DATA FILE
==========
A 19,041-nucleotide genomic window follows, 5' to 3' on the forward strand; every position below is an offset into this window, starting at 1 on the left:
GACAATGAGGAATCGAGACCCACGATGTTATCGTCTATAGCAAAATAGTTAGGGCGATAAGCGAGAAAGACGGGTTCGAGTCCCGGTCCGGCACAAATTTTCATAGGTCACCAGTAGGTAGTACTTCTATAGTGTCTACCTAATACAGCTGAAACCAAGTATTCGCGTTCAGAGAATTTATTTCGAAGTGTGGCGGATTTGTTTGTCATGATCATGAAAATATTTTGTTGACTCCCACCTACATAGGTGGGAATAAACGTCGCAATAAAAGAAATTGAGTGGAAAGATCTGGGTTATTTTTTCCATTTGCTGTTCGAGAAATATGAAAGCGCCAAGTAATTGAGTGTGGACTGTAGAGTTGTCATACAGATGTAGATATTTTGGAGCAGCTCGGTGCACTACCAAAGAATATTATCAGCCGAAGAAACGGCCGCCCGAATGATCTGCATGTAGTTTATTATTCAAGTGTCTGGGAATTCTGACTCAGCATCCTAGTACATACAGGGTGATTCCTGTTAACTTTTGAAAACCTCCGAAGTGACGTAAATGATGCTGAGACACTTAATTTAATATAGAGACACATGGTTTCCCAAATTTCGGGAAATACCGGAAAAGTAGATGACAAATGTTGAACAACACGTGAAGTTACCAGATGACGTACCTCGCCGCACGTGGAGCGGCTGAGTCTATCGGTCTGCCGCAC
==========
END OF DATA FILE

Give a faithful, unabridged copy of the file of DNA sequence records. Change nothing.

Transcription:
A 19,041-nucleotide genomic window follows, 5' to 3' on the forward strand; every position below is an offset into this window, starting at 1 on the left:
GACAATGAGGAATCGAGACCCACGATGTTATCGTCTATAGCAAAATAGTTAGGGCGATAAGCGAGAAAGACGGGTTCGAGTCCCGGTCCGGCACAAATTTTCATAGGTCACCAGTAGGTAGTACTTCTATAGTGTCTACCTAATACAGCTGAAACCAAGTATTCGCGTTCAGAGAATTTATTTCGAAGTGTGGCGGATTTGTTTGTCATGATCATGAAAATATTTTGTTGACTCCCACCTACATAGGTGGGAATAAACGTCGCAATAAAAGAAATTGAGTGGAAAGATCTGGGTTATTTTTTCCATTTGCTGTTCGAGAAATATGAAAGCGCCAAGTAATTGAGTGTGGACTGTAGAGTTGTCATACAGATGTAGATATTTTGGAGCAGCTCGGTGCACTACCAAAGAATATTATCAGCCGAAGAAACGGCCGCCCGAATGATCTGCATGTAGTTTATTATTCAAGTGTCTGGGAATTCTGACTCAGCATCCTAGTACATACAGGGTGATTCCTGTTAACTTTTGAAAACCTCCGAAGTGACGTAAATGATGCTGAGACACTTAATTTAATATAGAGACACATGGTTTCCCAAATTTCGGGAAATACCGGAAAAGTAGATGACAAATGTTGAACAACACGTGAAGTTACCAGATGACGTACCTCGCCGCACGTGGAGCGGCTGAGTCTATCGGTCTGCCGCAC